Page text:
Ivory Coast Cashew Processors Seek Govt Aid
Cashew nut processors in Ivory Coast have asked for government aid and protection from competition coming from deeper-pocketed Asian exporters that they say are driving them towards bankruptcy, according to a letter seen by Reuters.
The Ivory Coast Cashew Industry Group (GTCI), which represents 15 cashew processors, said in a letter to the sector regulator on June 23 the companies have only purchased around 37,000 tonnes this season, or around 15% of their capacity.
It attributed this to Asian exporters' ability to offer higher prices to farmers because of their scale, lower cost of production and access to state aid. It did not name specific companies.
Asian exporters, many in Vietnam and India, export about 80% of Ivory Coast's roughly 800,000 tonnes of annual cashew output.
The multinationals "have a virtual monopoly on purchases and exports of raw cashew nuts, leaving a small portion to local actors who are squeezed out of the supply chain," the letter said, warning that several companies face bankruptcy.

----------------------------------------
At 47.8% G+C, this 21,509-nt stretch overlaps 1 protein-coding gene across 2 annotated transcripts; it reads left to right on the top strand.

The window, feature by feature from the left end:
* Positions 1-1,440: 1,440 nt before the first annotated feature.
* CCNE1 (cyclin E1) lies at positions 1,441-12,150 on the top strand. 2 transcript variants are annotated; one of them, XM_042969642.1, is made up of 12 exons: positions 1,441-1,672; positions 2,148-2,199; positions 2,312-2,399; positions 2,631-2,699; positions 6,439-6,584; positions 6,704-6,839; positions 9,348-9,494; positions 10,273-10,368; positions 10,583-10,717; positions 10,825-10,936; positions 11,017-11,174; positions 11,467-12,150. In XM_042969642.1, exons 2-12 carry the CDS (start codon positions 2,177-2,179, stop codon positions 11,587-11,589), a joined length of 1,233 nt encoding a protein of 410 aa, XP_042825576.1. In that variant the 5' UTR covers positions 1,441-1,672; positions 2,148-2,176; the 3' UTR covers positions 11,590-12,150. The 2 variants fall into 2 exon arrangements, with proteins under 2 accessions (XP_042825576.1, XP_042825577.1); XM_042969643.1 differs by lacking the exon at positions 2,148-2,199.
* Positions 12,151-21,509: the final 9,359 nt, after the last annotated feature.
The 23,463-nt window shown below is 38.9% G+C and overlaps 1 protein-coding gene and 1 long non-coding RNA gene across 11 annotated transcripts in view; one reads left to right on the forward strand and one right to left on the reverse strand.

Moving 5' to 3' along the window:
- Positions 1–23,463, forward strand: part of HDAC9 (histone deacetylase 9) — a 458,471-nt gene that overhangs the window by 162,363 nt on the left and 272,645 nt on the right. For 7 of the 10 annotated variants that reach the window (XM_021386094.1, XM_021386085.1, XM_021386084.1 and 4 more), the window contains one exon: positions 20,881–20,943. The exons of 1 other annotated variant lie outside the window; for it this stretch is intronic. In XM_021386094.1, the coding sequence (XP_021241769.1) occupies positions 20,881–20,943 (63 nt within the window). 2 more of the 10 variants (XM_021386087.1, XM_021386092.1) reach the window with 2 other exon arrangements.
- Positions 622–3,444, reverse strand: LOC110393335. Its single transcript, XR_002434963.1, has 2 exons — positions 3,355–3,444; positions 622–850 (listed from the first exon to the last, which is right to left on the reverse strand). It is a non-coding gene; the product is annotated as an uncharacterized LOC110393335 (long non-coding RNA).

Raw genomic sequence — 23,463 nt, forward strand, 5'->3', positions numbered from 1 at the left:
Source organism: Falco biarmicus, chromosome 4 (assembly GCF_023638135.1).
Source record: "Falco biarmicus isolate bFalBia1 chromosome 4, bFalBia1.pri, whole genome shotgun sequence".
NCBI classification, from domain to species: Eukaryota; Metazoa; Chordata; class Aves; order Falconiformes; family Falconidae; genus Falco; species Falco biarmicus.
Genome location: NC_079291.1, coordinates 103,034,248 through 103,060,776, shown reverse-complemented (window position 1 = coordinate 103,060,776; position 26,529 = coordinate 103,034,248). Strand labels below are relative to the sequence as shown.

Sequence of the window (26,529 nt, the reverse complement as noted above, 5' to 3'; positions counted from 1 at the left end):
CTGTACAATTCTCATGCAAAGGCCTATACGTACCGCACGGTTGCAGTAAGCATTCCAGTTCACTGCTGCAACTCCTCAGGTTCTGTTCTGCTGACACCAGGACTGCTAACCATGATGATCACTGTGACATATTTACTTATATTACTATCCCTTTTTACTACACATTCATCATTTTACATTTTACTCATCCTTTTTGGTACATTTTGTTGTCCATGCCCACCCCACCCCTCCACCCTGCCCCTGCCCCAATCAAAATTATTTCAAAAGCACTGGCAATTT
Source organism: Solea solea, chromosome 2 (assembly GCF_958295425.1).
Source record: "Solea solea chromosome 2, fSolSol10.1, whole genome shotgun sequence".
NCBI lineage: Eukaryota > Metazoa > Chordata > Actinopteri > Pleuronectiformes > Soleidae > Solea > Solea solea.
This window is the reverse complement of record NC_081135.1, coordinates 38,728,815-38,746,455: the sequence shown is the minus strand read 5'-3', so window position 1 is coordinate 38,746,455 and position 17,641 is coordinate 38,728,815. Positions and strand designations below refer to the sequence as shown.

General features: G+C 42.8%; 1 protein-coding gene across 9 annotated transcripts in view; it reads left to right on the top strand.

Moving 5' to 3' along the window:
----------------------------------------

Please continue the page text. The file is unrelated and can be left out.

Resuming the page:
The companies, which have an annual processing capacity of around 250,000 tonnes and employ 2,300 people, asked the government to give them exclusive rights to purchase the first two weeks of the season's harvest in order to access the best quality raw nuts.
They also asked the regulator to help domestic companies export premium quality almonds, which are highly prized in Western markets, and to make available additional financial aid announced for exporters in response to the COVID-19 pandemic.
Ivory Coast's cashew sector regulator declined to comment.
Alex Guettia, a member of an industry group that represents 40 companies that buy nuts for Asian exporters including Vietnam's T&T Group, acknowledged the companies have benefited from state aid during the pandemic but emphasised their success securing outside funding.
"We don't know how the (domestic) processors work, but if they can't buy the cashew, it's not because of us," Guettia told Reuters. "Unlike processors, we know and master trading so it's easier for us to know how to avoid problems."
GTCI president Lucman Diaby said many domestic companies are nearly bankrupt or in severe financial difficulty because of the competition from Asian exporters.
"Our Asian competitors ... have much lower production costs. It is impossible compete with them," Diaby said.
Aboubacar Toure, the director general of the Novarea processing firm, told Reuters domestic processing was unprofitable because of the high cost of production, including energy, industrial equipment and maintenance.
"For each kilo processed, we lose 160 francs CFA," he said, urging the government to double certain subsidies.